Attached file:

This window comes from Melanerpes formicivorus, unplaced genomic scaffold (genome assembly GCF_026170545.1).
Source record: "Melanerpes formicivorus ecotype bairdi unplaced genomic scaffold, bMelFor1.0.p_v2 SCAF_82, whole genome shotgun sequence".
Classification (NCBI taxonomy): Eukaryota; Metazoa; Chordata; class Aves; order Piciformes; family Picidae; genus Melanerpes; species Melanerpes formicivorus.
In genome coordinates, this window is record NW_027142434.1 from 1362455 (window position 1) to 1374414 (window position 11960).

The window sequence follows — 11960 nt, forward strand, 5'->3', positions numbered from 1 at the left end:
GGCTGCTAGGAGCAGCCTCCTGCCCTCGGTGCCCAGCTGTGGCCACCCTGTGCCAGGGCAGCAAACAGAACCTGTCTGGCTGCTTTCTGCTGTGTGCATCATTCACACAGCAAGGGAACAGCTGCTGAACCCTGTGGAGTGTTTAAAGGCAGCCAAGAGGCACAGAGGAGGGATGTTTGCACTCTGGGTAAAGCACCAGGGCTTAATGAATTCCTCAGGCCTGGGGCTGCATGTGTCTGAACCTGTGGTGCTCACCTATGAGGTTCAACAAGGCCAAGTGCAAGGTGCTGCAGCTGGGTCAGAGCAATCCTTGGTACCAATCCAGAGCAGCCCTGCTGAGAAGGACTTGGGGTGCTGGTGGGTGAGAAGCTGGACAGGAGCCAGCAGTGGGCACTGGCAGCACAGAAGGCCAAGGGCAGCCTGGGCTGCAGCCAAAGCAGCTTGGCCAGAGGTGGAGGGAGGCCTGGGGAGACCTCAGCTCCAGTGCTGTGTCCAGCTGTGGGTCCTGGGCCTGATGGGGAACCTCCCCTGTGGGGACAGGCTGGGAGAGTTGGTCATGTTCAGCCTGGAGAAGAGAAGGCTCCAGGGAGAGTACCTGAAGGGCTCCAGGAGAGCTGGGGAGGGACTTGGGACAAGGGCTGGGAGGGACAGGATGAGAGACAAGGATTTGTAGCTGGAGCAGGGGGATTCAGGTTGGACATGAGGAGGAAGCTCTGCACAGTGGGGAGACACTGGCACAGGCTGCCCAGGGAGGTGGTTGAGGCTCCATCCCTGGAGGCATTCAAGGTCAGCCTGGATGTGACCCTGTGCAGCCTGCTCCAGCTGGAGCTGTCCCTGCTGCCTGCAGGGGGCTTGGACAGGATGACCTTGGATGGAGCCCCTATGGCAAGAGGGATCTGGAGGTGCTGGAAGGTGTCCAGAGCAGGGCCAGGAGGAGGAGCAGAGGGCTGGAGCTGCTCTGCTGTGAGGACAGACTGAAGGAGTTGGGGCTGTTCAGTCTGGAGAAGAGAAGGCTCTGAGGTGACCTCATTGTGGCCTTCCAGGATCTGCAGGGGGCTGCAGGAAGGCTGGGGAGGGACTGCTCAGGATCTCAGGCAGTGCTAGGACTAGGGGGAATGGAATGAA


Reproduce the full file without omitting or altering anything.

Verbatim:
This window comes from Melanerpes formicivorus, unplaced genomic scaffold (genome assembly GCF_026170545.1).
Source record: "Melanerpes formicivorus ecotype bairdi unplaced genomic scaffold, bMelFor1.0.p_v2 SCAF_82, whole genome shotgun sequence".
Classification (NCBI taxonomy): Eukaryota; Metazoa; Chordata; class Aves; order Piciformes; family Picidae; genus Melanerpes; species Melanerpes formicivorus.
In genome coordinates, this window is record NW_027142434.1 from 1362455 (window position 1) to 1374414 (window position 11960).

The window sequence follows — 11960 nt, forward strand, 5'->3', positions numbered from 1 at the left end:
GGCTGCTAGGAGCAGCCTCCTGCCCTCGGTGCCCAGCTGTGGCCACCCTGTGCCAGGGCAGCAAACAGAACCTGTCTGGCTGCTTTCTGCTGTGTGCATCATTCACACAGCAAGGGAACAGCTGCTGAACCCTGTGGAGTGTTTAAAGGCAGCCAAGAGGCACAGAGGAGGGATGTTTGCACTCTGGGTAAAGCACCAGGGCTTAATGAATTCCTCAGGCCTGGGGCTGCATGTGTCTGAACCTGTGGTGCTCACCTATGAGGTTCAACAAGGCCAAGTGCAAGGTGCTGCAGCTGGGTCAGAGCAATCCTTGGTACCAATCCAGAGCAGCCCTGCTGAGAAGGACTTGGGGTGCTGGTGGGTGAGAAGCTGGACAGGAGCCAGCAGTGGGCACTGGCAGCACAGAAGGCCAAGGGCAGCCTGGGCTGCAGCCAAAGCAGCTTGGCCAGAGGTGGAGGGAGGCCTGGGGAGACCTCAGCTCCAGTGCTGTGTCCAGCTGTGGGTCCTGGGCCTGATGGGGAACCTCCCCTGTGGGGACAGGCTGGGAGAGTTGGTCATGTTCAGCCTGGAGAAGAGAAGGCTCCAGGGAGAGTACCTGAAGGGCTCCAGGAGAGCTGGGGAGGGACTTGGGACAAGGGCTGGGAGGGACAGGATGAGAGACAAGGATTTGTAGCTGGAGCAGGGGGATTCAGGTTGGACATGAGGAGGAAGCTCTGCACAGTGGGGAGACACTGGCACAGGCTGCCCAGGGAGGTGGTTGAGGCTCCATCCCTGGAGGCATTCAAGGTCAGCCTGGATGTGACCCTGTGCAGCCTGCTCCAGCTGGAGCTGTCCCTGCTGCCTGCAGGGGGCTTGGACAGGATGACCTTGGATGGAGCCCCTATGGCAAGAGGGATCTGGAGGTGCTGGAAGGTGTCCAGAGCAGGGCCAGGAGGAGGAGCAGAGGGCTGGAGCTGCTCTGCTGTGAGGACAGACTGAAGGAGTTGGGGCTGTTCAGTCTGGAGAAGAGAAGGCTCTGAGGTGACCTCATTGTGGCCTTCCAGGATCTGCAGGGGGCTGCAGGAAGGCTGGGGAGGGACTGCTCAGGATCTCAGGCAGTGCTAGGACTAGGGGGAATGGAATGAA